Arem Duplessis, Director of Design for The New York Times magazines (and formerly head of design at Spin and GQ, is on board The Pratt Institute grad’s magazines have won nearly every design award under the sun, and he’s also a design instructor at New York’s School of Visual Arts. Heard of Airbnb? Joe Gebbia, the company’s co-founder and Chief Product Officer, studied graphic design at RISD and is a product and web design pro, will also be weighing in. And then there are two superstars in the startup world who know websites inside and out: Eric Ries, who penned the bestseller “The Lean Startup,” co-founded IMVU (his third company) and advises dozens of hot startups; and serial entrepreneur and design guru Mark Harbottle, who has played a huge role in the design and branding of the companies he’s co-founded (including 99designs) and was named 2012 Entrepreneur of the Year by Australia’s top business magazine.

It’s a pretty amazing opportunity for designers to get in front of experts at the top of their games. Finally, there’s the fact that up to three winning designers will get $1,000 each, and 99designs will actually test their designs and potentially implement them. And, of course, if you’re one of the winners, there’s a very real opportunity to secure ongoing work with 99designs.

#3: Learn how the crowdsourced design model works

If you’ve never entered a design contest at 99designs or other sites like ours, but would like to expand as a designer and have the free time, ask yourself this question: why not? If it’s because you consider yourself “anti-crowdsourcing,” or “anti-spec,” this article might give you some good food for thought. (99designs is a “disruptive” company, and we get that not everyone loves us. But that doesn’t make us love design and designers any less!) Poke around the site. Check out other website design contests, and reach out to designers you like through private messaging. Ask questions. Our Facebook page and our Designer Blog – where you’ll hear from, and about, many active designers – will also give you a good idea of how designers use  the site to connect with customers and fellow designers.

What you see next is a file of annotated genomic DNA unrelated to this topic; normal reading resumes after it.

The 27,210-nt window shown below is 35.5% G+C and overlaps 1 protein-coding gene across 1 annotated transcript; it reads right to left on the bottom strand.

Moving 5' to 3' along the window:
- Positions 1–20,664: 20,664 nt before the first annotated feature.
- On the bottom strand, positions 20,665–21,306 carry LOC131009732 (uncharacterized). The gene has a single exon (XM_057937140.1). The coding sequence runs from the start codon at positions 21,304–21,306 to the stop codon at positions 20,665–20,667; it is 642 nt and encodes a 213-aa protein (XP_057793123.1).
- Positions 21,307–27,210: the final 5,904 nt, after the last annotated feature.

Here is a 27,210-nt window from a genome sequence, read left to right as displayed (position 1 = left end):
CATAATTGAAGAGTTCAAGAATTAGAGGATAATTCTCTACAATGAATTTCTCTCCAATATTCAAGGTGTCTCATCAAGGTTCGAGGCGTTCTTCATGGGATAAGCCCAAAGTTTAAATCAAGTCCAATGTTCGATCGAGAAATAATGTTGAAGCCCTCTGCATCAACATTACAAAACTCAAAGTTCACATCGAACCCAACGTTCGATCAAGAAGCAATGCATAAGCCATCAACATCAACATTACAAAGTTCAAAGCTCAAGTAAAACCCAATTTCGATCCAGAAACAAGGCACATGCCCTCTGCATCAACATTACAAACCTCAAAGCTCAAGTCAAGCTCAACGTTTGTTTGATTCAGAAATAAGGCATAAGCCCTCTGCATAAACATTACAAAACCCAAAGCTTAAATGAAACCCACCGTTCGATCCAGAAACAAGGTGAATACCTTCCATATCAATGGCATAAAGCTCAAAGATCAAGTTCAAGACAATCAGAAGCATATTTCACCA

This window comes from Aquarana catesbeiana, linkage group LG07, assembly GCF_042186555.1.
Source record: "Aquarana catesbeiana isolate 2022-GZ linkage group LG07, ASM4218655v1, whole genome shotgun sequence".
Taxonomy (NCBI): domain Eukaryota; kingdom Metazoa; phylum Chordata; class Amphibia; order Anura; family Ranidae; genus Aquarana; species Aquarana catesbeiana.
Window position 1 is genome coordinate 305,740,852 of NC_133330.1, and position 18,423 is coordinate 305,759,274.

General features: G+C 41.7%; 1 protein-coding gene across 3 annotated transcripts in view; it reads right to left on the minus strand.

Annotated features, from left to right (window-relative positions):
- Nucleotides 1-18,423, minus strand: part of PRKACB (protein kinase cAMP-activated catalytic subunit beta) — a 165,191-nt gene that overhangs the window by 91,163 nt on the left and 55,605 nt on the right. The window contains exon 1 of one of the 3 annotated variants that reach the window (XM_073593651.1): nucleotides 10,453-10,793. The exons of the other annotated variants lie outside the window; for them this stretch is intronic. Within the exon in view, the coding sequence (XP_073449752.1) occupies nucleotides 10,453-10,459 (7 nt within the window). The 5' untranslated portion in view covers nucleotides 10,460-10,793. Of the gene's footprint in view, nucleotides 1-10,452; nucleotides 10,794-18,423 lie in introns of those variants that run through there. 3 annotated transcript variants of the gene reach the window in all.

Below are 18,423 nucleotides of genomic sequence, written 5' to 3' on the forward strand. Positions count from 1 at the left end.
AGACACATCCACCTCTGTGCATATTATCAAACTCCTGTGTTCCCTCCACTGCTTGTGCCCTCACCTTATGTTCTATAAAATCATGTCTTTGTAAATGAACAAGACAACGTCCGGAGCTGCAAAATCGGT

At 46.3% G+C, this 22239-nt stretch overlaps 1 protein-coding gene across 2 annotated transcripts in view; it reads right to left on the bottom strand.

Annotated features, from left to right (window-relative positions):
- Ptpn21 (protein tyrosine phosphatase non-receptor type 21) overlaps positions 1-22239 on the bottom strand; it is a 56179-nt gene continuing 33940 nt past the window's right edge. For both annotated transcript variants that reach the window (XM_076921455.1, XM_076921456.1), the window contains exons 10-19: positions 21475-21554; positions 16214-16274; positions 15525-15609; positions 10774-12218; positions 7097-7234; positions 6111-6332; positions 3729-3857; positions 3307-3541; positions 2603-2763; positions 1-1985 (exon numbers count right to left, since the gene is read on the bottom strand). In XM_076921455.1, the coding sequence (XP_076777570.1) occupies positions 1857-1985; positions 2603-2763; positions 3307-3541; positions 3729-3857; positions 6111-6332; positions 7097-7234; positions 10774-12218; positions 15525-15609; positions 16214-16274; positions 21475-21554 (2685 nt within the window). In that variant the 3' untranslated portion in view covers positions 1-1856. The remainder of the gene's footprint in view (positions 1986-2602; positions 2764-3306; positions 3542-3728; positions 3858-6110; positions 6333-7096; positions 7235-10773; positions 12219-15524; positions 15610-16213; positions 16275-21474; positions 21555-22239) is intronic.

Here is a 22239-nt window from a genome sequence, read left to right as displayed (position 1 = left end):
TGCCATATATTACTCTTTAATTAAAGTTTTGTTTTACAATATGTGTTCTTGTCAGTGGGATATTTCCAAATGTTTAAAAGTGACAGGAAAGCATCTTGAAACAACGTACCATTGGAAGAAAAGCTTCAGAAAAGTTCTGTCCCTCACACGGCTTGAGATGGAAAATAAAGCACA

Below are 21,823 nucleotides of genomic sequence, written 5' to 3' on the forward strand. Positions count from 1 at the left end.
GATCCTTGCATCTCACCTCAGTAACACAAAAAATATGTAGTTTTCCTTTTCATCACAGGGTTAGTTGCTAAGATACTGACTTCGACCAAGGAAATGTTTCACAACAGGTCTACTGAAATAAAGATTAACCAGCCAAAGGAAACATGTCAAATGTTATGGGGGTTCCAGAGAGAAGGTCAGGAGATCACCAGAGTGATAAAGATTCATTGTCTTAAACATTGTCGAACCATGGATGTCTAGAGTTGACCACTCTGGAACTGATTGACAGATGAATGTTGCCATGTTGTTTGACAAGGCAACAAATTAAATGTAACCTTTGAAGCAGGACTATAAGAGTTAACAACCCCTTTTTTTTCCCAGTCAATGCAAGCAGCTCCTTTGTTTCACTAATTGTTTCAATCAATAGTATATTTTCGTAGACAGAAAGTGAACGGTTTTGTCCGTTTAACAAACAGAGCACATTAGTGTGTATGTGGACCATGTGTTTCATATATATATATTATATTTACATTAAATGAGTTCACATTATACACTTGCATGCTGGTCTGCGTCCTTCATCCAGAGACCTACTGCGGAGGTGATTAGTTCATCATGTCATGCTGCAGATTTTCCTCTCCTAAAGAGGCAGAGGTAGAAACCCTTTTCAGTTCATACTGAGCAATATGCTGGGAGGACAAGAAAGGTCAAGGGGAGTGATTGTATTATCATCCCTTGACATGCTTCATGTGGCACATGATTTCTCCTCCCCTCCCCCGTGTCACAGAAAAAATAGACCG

So, what do you think? Are you in? You can find more info about the Homepage Redesign Contest here. Think there’s a good reason to avoid the contest, or crowdsourced design more broadly? We want to know your thoughts, whatever they may be – please share them below!

Catalin is the founder of Mostash – a social marketing boutique – and he’s always happy to share his passion for graphic design & social media.

  • MC

    Arem Duplessis has pulled out.

  • That something works – and clearly 99designs does – doesn’t necessarily mean that it’s a good thing.

    Simply citing another article doesn’t really defend against the criticism of spec work. Spec work devalues a designer’s work. It diminishes the true economic value of work, and there are few other workplace situations where someone would be required to produce a finished product and *then* have someone decide whether they wanted to pay for it. The American Institute of Graphic Arts (AIGA) strongly discourages speculative work because it doesn’t benefit either the artist or the client. http://bit.ly/KHsCU7

    In addition to the figurative cheapening of the design profession, crowdsourced services like 99designs also literally cheapen it by artificially driving down prices. By eliminating any motivation for clients to directly engage with designers, the “prizes” are often far less than the amount of design work would warrant.

    There is a legitimate argument that something like 99designs might benefit new designers looking to “make a name” for themselves. Even there, however, it discourages such designers from learning how to work with clients, or working on personal projects or charitable opportunities, in preference to chasing a cash prize.

    There’s no doubt that crowdsourced design sites like 99designs are here to stay, and are likely to continue to be financially successful. I still believe they have an overall negative influence on the design industry.

    • Robert

      Robin, I agree on ALL counts. It’s a perfect storm right now. So many designers are out of work that many people who would never do something like crowdsourcing are doing it out of necessity. The unfortunate side effect is it adds to the vicious cycle. They’re out of work BECAUSE of sites like 99designs yet they contribute to that company’s success.